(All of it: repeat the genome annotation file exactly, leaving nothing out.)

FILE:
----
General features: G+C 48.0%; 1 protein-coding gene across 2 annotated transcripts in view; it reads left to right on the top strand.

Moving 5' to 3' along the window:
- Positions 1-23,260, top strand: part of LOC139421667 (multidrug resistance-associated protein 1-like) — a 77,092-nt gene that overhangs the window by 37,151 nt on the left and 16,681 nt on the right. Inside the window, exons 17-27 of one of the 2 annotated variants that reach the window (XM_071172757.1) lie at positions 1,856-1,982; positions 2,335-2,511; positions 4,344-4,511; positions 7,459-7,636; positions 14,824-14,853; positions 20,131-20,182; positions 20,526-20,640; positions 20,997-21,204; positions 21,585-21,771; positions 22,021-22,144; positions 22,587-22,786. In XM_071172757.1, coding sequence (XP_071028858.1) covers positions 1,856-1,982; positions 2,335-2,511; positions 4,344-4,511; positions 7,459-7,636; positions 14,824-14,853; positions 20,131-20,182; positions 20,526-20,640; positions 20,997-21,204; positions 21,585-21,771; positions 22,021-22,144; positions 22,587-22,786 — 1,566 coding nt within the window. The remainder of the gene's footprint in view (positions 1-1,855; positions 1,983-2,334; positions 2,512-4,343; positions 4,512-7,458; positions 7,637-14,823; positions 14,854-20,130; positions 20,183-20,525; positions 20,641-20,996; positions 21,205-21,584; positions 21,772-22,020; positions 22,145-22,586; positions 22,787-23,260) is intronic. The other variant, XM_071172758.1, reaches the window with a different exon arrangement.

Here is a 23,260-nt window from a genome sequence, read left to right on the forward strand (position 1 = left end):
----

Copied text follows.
General features: G+C 48.0%; 1 protein-coding gene across 2 annotated transcripts in view; it reads left to right on the top strand.

Moving 5' to 3' along the window:
- Positions 1-23,260, top strand: part of LOC139421667 (multidrug resistance-associated protein 1-like) — a 77,092-nt gene that overhangs the window by 37,151 nt on the left and 16,681 nt on the right. Inside the window, exons 17-27 of one of the 2 annotated variants that reach the window (XM_071172757.1) lie at positions 1,856-1,982; positions 2,335-2,511; positions 4,344-4,511; positions 7,459-7,636; positions 14,824-14,853; positions 20,131-20,182; positions 20,526-20,640; positions 20,997-21,204; positions 21,585-21,771; positions 22,021-22,144; positions 22,587-22,786. In XM_071172757.1, coding sequence (XP_071028858.1) covers positions 1,856-1,982; positions 2,335-2,511; positions 4,344-4,511; positions 7,459-7,636; positions 14,824-14,853; positions 20,131-20,182; positions 20,526-20,640; positions 20,997-21,204; positions 21,585-21,771; positions 22,021-22,144; positions 22,587-22,786 — 1,566 coding nt within the window. The remainder of the gene's footprint in view (positions 1-1,855; positions 1,983-2,334; positions 2,512-4,343; positions 4,512-7,458; positions 7,637-14,823; positions 14,854-20,130; positions 20,183-20,525; positions 20,641-20,996; positions 21,205-21,584; positions 21,772-22,020; positions 22,145-22,586; positions 22,787-23,260) is intronic. The other variant, XM_071172758.1, reaches the window with a different exon arrangement.

Here is a 23,260-nt window from a genome sequence, read left to right on the forward strand (position 1 = left end):